The more traditional use for the left side is creating an outline of the textbook by writing down keywords and main points, also known as the Outline method of taking notes. The trick to this method is to keep the information from the textbook and the notes together, and to separate chapters.With this format, a student is able to study the textbook and the lecture notes side-by-side, without wasting time or losing their train of thought by flipping back and forth between notes and textbook.
A variation of the split-page method is to divide the page into three columns. The middle column is used for taking notes in class. The left-hand column is used for outlining the text. The right-hand column is used for writing down keywords, cues, and questions the student may have about the material. This format provides the textbook and notes in one location, and has the added bonus of a cue column. This allows students to cover the first two columns and use the cues in the third column as memory prompts when reciting the information.
Note taking is not a natural skill, although some people are naturally better at it than others are. There is a wide variety of methods for taking good notes, and not all methods work for everyone. The split-page method is easy to learn and easy to use, making it an excellent method for anyone trying take better notes.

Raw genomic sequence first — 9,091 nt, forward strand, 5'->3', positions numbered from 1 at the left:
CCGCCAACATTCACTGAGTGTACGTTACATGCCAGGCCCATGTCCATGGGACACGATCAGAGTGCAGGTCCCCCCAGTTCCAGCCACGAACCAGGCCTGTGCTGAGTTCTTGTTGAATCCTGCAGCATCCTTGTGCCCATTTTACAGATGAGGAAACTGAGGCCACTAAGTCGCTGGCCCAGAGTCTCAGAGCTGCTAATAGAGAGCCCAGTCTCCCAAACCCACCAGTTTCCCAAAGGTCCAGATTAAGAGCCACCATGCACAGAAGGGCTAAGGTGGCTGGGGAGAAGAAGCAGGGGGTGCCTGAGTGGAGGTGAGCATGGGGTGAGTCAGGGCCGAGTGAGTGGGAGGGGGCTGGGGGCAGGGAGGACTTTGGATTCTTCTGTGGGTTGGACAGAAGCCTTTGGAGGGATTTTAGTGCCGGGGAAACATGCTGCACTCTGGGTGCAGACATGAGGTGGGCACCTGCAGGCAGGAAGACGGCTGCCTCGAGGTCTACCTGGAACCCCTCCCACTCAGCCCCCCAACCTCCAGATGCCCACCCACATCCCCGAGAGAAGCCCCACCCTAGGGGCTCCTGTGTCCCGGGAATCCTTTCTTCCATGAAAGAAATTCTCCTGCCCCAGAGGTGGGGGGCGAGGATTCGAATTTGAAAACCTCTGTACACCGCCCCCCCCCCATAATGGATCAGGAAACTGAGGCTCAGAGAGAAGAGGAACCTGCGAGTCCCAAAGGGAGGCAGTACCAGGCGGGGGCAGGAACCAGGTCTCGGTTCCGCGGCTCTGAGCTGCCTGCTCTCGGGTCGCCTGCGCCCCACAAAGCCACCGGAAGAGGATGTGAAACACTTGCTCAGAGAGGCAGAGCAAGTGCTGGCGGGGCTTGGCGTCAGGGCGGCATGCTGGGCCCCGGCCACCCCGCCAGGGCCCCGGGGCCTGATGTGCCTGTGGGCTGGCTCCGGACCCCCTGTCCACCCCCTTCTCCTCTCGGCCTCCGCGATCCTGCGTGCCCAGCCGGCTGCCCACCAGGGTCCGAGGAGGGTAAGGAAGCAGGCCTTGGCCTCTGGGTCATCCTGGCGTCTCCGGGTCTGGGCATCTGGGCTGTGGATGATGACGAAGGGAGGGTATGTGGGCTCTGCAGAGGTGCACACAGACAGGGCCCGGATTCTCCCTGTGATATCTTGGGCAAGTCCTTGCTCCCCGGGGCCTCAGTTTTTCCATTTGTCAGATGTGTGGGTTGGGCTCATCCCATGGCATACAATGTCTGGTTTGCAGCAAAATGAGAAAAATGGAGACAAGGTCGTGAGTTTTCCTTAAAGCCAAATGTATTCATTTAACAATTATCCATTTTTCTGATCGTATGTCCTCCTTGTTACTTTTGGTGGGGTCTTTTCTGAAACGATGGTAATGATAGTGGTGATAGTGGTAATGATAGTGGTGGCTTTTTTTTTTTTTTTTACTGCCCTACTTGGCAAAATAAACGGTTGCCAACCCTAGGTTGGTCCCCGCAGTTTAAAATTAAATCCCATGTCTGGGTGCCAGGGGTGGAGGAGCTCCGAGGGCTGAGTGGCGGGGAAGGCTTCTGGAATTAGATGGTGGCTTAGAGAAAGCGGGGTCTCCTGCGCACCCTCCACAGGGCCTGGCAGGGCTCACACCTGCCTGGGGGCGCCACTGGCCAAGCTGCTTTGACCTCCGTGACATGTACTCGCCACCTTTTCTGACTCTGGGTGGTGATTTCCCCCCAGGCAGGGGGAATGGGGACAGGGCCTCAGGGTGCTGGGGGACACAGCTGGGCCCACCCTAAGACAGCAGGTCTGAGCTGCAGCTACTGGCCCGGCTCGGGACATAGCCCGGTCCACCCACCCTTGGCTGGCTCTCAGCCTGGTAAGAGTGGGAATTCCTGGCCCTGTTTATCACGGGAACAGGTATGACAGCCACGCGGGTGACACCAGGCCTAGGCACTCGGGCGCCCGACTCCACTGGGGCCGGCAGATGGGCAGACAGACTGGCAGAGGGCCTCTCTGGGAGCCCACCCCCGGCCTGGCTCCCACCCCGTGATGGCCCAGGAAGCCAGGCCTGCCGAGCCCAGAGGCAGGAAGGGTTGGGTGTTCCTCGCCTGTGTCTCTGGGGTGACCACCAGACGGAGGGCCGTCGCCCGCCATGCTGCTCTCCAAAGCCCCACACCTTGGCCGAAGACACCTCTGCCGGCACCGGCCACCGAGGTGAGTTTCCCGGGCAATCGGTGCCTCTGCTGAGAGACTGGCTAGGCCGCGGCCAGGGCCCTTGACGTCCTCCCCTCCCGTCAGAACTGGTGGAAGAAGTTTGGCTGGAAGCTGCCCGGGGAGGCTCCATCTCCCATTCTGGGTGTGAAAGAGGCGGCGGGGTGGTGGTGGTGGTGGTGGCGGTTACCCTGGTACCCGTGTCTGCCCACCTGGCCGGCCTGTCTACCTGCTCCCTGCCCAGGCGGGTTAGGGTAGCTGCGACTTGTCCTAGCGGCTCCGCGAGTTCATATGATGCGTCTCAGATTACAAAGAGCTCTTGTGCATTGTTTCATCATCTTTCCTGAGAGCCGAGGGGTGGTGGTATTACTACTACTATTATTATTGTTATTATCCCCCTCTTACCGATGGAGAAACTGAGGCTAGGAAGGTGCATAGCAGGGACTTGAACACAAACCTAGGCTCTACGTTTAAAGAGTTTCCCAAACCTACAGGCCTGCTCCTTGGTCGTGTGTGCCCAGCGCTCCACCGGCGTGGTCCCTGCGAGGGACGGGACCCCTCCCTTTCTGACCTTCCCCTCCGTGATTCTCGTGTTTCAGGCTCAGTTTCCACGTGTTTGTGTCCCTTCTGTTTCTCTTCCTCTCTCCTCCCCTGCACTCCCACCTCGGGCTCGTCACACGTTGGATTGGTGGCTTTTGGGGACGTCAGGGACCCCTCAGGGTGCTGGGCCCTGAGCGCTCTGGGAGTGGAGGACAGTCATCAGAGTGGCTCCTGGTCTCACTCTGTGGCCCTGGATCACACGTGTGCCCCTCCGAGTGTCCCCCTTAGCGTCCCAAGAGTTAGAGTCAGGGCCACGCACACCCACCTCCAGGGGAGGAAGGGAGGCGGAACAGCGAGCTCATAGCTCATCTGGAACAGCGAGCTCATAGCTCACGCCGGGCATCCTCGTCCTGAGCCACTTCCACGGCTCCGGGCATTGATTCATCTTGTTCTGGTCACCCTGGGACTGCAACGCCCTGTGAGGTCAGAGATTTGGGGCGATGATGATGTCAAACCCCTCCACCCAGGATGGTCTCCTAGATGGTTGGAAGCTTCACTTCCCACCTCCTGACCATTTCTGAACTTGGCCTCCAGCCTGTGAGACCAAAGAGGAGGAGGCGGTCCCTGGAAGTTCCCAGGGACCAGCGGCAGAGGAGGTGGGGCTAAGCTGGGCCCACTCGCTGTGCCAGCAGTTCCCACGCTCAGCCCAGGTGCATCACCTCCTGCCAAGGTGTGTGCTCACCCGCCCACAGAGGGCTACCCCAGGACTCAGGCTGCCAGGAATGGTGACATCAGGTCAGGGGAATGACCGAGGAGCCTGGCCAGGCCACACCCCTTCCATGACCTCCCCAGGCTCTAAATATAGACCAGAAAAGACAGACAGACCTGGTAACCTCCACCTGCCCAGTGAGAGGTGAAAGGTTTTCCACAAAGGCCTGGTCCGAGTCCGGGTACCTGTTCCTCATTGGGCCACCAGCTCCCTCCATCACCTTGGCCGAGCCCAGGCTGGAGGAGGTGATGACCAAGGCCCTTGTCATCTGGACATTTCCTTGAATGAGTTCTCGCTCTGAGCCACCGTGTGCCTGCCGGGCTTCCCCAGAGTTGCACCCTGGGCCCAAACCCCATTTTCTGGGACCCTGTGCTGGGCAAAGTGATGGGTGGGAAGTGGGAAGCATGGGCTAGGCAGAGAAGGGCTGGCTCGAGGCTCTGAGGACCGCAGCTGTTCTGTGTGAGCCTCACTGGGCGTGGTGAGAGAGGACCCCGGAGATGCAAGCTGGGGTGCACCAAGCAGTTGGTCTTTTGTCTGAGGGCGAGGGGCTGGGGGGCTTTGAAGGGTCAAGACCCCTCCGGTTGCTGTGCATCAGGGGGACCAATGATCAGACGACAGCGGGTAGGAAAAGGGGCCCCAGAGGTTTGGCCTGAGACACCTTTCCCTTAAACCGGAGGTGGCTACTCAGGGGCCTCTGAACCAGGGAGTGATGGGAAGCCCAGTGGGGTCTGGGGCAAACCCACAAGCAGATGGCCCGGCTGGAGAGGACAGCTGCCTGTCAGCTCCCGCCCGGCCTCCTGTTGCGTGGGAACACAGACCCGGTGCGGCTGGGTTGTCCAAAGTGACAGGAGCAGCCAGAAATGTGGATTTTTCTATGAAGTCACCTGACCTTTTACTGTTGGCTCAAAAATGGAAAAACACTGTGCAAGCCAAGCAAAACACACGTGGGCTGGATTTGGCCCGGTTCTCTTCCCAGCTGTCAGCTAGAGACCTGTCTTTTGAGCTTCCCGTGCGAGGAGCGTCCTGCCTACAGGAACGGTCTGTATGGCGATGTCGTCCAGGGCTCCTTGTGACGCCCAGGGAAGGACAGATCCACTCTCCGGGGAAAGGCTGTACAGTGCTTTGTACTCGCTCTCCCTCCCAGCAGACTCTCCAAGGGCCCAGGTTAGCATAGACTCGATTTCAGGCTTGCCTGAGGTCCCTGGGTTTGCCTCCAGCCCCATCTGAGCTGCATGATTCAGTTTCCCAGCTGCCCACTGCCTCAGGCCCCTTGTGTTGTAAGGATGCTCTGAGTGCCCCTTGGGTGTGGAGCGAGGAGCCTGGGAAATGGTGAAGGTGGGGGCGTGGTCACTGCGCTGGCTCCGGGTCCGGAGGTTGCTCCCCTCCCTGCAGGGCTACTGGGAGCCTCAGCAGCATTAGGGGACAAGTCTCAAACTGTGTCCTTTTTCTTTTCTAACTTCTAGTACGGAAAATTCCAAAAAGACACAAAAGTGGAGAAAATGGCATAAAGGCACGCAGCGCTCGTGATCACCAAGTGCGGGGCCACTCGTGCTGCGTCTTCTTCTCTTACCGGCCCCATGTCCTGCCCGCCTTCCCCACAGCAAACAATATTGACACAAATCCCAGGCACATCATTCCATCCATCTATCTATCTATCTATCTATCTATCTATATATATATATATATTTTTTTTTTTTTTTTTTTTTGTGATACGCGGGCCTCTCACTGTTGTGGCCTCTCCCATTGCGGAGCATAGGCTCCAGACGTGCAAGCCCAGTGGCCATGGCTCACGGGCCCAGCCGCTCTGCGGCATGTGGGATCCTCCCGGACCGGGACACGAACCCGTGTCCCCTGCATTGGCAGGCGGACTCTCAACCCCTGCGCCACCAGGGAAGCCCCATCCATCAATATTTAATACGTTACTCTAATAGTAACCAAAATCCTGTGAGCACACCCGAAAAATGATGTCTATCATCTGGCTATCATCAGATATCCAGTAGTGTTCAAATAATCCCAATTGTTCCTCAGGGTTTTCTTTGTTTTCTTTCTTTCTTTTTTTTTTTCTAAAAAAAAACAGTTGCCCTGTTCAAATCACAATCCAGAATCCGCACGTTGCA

THE OUTLINE METHOD OF TAKING NOTES
The outline method of note taking starts on the left-hand side of the paper.The most important points are placed at the left edge of the paper.Less important points, which are typically ideas that support the main points, are indented to the right.Each set of less important points is indented more to the right.It is easy to see, at a glance, the level of importance of the different ideas because of the distance between them and the major points.
An alternate form, which requires a little more thought, is to start with minor points to the left and indenting as points get more important. The alternate outline form is best used in lectures where minor ideas are used to build up to the most important ideas.
With either form, indentation is enough to show the importance of the ideas and the relationship between them. If you would like something more concrete, however, you can opt for using dashes, bullets or a Roman numeral and letter combination for further emphasis. For the sake of speed and being able to focus on the lecture, you may want to consider adding the marks after class when you review your notes.
As the name suggests, the Outline method is a outline of the material, divided into Main topics, SubTopics, and details. Outline notes look something like this:
First main topic
Advantages of the Outline Method